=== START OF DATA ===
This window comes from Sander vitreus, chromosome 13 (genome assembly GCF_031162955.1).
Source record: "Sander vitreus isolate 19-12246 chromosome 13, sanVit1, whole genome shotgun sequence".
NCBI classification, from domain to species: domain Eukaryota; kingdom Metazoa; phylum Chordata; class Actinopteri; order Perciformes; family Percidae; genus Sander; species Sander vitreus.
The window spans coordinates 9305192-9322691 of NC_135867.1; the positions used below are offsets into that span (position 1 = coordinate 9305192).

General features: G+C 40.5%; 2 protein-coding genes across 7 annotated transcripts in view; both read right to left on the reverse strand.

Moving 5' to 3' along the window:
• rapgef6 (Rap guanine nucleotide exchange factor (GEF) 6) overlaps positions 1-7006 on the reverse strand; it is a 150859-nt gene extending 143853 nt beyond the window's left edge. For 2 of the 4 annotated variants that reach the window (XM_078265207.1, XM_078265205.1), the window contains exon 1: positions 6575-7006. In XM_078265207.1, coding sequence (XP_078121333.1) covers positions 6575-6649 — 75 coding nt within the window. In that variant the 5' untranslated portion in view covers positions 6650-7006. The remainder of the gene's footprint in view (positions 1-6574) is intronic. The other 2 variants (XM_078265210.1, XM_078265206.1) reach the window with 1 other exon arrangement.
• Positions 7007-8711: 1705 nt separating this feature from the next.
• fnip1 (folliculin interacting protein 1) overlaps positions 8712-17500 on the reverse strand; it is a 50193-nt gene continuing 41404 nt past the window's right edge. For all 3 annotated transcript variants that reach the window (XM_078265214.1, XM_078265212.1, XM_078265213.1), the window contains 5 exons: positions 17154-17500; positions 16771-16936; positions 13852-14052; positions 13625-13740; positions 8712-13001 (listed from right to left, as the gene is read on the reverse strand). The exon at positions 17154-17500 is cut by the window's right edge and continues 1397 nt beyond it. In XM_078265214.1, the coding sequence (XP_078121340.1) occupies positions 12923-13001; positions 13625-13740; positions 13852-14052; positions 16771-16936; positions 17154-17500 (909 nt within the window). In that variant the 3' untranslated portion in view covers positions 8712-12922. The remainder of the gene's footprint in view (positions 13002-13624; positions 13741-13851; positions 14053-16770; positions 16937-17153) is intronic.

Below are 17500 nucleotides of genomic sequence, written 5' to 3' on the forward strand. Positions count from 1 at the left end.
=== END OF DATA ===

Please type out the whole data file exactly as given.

This window comes from Sander vitreus, chromosome 13 (genome assembly GCF_031162955.1).
Source record: "Sander vitreus isolate 19-12246 chromosome 13, sanVit1, whole genome shotgun sequence".
NCBI classification, from domain to species: domain Eukaryota; kingdom Metazoa; phylum Chordata; class Actinopteri; order Perciformes; family Percidae; genus Sander; species Sander vitreus.
The window spans coordinates 9305192-9322691 of NC_135867.1; the positions used below are offsets into that span (position 1 = coordinate 9305192).

General features: G+C 40.5%; 2 protein-coding genes across 7 annotated transcripts in view; both read right to left on the reverse strand.

Moving 5' to 3' along the window:
• rapgef6 (Rap guanine nucleotide exchange factor (GEF) 6) overlaps positions 1-7006 on the reverse strand; it is a 150859-nt gene extending 143853 nt beyond the window's left edge. For 2 of the 4 annotated variants that reach the window (XM_078265207.1, XM_078265205.1), the window contains exon 1: positions 6575-7006. In XM_078265207.1, coding sequence (XP_078121333.1) covers positions 6575-6649 — 75 coding nt within the window. In that variant the 5' untranslated portion in view covers positions 6650-7006. The remainder of the gene's footprint in view (positions 1-6574) is intronic. The other 2 variants (XM_078265210.1, XM_078265206.1) reach the window with 1 other exon arrangement.
• Positions 7007-8711: 1705 nt separating this feature from the next.
• fnip1 (folliculin interacting protein 1) overlaps positions 8712-17500 on the reverse strand; it is a 50193-nt gene continuing 41404 nt past the window's right edge. For all 3 annotated transcript variants that reach the window (XM_078265214.1, XM_078265212.1, XM_078265213.1), the window contains 5 exons: positions 17154-17500; positions 16771-16936; positions 13852-14052; positions 13625-13740; positions 8712-13001 (listed from right to left, as the gene is read on the reverse strand). The exon at positions 17154-17500 is cut by the window's right edge and continues 1397 nt beyond it. In XM_078265214.1, the coding sequence (XP_078121340.1) occupies positions 12923-13001; positions 13625-13740; positions 13852-14052; positions 16771-16936; positions 17154-17500 (909 nt within the window). In that variant the 3' untranslated portion in view covers positions 8712-12922. The remainder of the gene's footprint in view (positions 13002-13624; positions 13741-13851; positions 14053-16770; positions 16937-17153) is intronic.

Below are 17500 nucleotides of genomic sequence, written 5' to 3' on the forward strand. Positions count from 1 at the left end.